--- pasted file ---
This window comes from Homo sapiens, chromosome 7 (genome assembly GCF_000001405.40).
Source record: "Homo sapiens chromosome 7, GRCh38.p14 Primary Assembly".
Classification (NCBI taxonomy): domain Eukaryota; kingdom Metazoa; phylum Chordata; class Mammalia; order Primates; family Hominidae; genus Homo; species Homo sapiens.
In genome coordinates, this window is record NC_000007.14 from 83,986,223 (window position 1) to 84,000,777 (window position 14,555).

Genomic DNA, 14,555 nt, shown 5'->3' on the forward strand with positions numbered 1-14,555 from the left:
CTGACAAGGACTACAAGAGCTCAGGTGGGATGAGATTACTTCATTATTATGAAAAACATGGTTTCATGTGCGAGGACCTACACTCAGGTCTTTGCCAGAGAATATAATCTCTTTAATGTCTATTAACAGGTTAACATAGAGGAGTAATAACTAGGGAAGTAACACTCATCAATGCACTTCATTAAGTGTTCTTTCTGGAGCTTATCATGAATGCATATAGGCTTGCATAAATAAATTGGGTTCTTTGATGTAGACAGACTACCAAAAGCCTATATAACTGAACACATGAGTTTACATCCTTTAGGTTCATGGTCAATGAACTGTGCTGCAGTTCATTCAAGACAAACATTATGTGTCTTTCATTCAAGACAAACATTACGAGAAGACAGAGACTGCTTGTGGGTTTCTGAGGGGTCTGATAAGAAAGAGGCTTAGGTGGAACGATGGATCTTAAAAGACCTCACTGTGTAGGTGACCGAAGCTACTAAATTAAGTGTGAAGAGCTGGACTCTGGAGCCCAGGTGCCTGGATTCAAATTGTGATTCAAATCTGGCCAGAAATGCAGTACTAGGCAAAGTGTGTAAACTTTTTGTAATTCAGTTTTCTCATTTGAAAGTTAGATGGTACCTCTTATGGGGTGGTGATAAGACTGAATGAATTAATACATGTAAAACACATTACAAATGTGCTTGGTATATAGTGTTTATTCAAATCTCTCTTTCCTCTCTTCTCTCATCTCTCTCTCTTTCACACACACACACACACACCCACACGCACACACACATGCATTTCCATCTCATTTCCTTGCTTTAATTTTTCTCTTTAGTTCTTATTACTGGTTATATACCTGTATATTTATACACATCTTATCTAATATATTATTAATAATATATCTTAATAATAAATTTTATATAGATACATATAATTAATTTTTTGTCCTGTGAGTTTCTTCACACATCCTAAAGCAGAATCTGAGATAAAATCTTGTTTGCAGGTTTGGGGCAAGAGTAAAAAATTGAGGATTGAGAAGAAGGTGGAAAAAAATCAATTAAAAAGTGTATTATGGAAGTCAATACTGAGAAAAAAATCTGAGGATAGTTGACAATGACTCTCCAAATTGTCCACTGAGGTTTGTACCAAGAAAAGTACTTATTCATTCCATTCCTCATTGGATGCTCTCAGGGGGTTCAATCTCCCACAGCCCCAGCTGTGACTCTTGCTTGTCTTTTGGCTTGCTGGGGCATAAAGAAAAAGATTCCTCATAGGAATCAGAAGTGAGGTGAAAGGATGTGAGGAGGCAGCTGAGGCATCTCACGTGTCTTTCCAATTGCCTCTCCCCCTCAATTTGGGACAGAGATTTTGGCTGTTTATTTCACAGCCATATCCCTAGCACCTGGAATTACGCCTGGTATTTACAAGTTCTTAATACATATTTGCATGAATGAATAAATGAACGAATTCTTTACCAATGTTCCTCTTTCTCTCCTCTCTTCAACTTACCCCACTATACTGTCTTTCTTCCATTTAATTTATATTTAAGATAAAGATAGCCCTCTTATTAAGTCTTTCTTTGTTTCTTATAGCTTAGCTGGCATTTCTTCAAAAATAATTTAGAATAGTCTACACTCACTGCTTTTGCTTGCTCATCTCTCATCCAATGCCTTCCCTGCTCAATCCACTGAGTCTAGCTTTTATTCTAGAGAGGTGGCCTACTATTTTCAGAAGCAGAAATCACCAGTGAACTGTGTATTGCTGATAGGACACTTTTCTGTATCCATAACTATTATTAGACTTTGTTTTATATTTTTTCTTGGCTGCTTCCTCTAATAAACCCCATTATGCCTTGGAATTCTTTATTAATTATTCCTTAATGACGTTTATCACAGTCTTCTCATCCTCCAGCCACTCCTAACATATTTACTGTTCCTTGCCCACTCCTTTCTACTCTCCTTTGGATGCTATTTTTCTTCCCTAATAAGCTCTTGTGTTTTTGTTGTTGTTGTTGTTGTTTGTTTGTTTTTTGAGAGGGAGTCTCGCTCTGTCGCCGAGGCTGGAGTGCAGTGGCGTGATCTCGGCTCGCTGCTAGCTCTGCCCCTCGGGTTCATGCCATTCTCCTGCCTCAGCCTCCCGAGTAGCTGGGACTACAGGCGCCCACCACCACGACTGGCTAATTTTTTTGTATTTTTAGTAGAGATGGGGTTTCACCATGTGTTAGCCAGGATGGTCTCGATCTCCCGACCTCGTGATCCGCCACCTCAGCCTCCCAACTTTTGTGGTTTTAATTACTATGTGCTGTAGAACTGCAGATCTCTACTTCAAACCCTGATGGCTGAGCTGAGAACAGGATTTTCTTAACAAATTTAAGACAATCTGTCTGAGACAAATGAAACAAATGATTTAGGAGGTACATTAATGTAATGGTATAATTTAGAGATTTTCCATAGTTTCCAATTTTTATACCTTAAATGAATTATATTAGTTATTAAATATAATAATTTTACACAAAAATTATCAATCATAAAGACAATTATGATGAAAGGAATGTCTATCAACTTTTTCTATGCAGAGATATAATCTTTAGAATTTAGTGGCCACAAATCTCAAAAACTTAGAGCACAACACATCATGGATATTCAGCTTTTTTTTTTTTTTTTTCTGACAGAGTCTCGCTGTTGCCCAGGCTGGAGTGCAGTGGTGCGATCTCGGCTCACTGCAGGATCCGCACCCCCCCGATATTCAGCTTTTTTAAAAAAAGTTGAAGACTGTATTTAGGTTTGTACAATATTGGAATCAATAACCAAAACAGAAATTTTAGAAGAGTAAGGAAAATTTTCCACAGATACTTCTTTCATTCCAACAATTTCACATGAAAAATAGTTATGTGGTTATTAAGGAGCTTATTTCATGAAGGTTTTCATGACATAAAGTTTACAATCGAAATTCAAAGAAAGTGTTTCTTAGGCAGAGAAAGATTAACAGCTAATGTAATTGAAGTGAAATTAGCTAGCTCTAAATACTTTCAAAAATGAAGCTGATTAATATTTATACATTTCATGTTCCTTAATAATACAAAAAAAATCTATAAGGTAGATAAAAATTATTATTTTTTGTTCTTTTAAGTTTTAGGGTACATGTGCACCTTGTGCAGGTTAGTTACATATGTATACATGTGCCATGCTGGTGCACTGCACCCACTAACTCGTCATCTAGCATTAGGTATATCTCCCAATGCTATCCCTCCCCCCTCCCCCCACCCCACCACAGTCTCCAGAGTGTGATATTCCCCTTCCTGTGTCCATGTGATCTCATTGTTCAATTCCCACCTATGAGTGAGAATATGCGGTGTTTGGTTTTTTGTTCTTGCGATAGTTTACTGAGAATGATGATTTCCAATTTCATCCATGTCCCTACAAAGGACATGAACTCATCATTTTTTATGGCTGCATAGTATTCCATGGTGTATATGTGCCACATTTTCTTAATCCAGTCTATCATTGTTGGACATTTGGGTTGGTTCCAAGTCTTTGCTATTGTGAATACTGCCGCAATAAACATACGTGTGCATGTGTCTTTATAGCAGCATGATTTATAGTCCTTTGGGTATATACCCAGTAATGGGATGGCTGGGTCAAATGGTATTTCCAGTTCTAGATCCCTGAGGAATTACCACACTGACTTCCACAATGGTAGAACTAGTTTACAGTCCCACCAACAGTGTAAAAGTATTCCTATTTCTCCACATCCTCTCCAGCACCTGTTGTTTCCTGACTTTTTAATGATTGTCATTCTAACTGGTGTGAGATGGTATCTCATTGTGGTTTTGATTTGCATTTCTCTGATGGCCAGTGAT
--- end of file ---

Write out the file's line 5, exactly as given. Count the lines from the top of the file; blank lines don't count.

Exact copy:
Genomic DNA, 14,555 nt, shown 5'->3' on the forward strand with positions numbered 1-14,555 from the left: